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It’s the Peak of the Vanilla Flowering Season

Lisa and I spent a good part of the morn­ing out in the vanillery pol­li­nat­ing the flow­ers. We’ve been out there every morn­ing for sev­er­al weeks already, but today was dif­fer­ent. It seemed like the entire place was ablaze with the pale blos­soms: every­where you looked, flow­ers beck­oned as if to say “come taste my sweet nec­tar” but of course, we were not there for that. Pollinating a vanil­la flower takes del­i­ca­cy, a steady hand and a famil­iar­i­ty with the anato­my of the orchid’s bloom. After a while, you can do it quick­ly, which is good, because there are sev­er­al hun­dred of them ready to go today. There’s no wait­ing for these flow­ers, they’ll be closed for busi­ness by noon…it’s like… (read)

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First Harvest of the 2021 Season!

The cycle begins anew! This week we pulled our first har­vest out of the vanillery, offi­cial­ly start­ing the 2021 har­vest sea­son.  This year is slight­ly lat­er than most , typ­i­cal­ly we see our first har­vest in the first week or two of January. The har­vest sea­son typ­i­cal­ly goes until late April, so it’s a full 4 months of going into the vanillery to har­vest 3 times a week. This year we are expect­ing a small­er har­vest than last year. There were not as many flowers…not sure why but the crowd­ing in the vanillery could be one factor.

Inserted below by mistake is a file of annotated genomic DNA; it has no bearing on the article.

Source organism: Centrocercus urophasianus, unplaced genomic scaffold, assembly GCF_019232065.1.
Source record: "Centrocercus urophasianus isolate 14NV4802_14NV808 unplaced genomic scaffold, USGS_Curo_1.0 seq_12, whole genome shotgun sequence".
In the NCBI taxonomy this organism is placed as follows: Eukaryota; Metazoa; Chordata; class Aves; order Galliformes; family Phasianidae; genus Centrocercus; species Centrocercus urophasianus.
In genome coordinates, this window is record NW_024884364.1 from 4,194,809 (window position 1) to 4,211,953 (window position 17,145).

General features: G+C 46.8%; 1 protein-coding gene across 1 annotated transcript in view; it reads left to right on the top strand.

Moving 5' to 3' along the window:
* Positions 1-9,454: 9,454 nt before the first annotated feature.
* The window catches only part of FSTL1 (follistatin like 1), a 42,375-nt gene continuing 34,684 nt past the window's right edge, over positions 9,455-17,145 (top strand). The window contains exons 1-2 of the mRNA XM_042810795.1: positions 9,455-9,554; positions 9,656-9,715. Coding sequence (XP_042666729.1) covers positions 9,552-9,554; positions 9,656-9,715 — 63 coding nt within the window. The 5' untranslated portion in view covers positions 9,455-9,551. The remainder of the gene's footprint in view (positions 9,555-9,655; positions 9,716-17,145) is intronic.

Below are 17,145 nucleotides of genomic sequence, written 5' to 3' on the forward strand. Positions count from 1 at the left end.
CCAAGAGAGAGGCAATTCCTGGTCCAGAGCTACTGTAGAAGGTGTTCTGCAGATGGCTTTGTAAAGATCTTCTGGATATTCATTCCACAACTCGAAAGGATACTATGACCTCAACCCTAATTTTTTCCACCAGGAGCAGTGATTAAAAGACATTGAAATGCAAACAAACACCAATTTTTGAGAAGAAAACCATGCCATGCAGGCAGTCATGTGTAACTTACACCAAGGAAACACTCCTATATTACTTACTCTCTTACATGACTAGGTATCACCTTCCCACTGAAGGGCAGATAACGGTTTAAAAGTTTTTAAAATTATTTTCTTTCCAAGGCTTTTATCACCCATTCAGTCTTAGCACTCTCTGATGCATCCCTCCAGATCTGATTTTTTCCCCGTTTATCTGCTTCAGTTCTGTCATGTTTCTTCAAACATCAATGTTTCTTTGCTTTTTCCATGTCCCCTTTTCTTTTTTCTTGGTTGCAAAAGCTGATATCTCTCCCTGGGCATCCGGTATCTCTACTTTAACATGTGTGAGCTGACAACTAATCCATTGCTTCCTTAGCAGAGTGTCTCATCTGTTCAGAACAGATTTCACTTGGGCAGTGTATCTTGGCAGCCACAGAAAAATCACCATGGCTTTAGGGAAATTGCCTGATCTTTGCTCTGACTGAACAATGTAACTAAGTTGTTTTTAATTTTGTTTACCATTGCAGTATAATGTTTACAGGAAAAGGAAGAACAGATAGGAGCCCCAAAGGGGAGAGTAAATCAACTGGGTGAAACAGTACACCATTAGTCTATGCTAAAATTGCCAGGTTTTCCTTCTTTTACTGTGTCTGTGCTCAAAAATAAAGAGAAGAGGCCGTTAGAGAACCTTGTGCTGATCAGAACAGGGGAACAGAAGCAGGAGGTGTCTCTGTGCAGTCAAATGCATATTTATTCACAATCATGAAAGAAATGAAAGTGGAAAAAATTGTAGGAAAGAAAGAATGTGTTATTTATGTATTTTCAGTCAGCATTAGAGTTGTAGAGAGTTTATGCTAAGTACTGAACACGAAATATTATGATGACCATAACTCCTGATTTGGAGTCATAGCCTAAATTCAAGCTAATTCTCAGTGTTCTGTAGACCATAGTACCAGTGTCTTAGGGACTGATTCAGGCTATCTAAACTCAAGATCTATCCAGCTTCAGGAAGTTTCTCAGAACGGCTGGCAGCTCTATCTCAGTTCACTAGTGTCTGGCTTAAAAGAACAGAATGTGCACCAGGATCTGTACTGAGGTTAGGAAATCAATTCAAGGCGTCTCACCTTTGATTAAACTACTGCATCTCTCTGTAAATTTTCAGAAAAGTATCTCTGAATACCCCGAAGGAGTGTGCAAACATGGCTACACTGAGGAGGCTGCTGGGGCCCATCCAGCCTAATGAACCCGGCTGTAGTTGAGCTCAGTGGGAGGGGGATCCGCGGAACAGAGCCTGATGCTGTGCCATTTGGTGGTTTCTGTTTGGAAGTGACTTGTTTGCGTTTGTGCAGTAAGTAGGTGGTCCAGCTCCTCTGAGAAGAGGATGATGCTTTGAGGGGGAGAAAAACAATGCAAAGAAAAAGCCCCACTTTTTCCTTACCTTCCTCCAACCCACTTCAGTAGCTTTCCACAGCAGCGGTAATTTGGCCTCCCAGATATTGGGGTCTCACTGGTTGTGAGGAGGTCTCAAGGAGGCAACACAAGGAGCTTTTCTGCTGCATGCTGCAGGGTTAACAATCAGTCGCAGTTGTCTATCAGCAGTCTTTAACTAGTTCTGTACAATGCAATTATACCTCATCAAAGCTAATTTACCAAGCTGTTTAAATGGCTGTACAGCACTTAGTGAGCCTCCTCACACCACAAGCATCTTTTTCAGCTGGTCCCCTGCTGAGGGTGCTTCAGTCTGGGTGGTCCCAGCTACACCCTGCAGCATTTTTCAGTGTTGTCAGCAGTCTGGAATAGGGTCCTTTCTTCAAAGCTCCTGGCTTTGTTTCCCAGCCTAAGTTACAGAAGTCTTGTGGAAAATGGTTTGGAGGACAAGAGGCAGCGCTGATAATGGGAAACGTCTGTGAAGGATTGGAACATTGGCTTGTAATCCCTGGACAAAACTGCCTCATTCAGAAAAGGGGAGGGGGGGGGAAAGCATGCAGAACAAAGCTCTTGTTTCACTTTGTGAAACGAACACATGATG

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The New Vanillery has been Built and Planted

We’ve been work­ing on get­ting this new vanillery (locat­ed on the north­west cor­ner of our prop­er­ty) built for a cou­ple of years now. This bit of land was not in use, and sev­er­al very large “weed” trees were in the way and need­ed to be removed. No point in plant­i­ng under a tree you’re going to cut down, so we had to wait until we had the help we need­ed to get the trees down. The sto­ry of get­ting rid of those trees is long and con­vo­lut­ed, it took sev­er­al tries to get the job done…but thanks to lots of able help (maha­lo: Jonathan, Tim, Christopher, Freddy) and sheer per­se­ver­ance, we got it done. Once the trees were cleared, we need­ed… (read)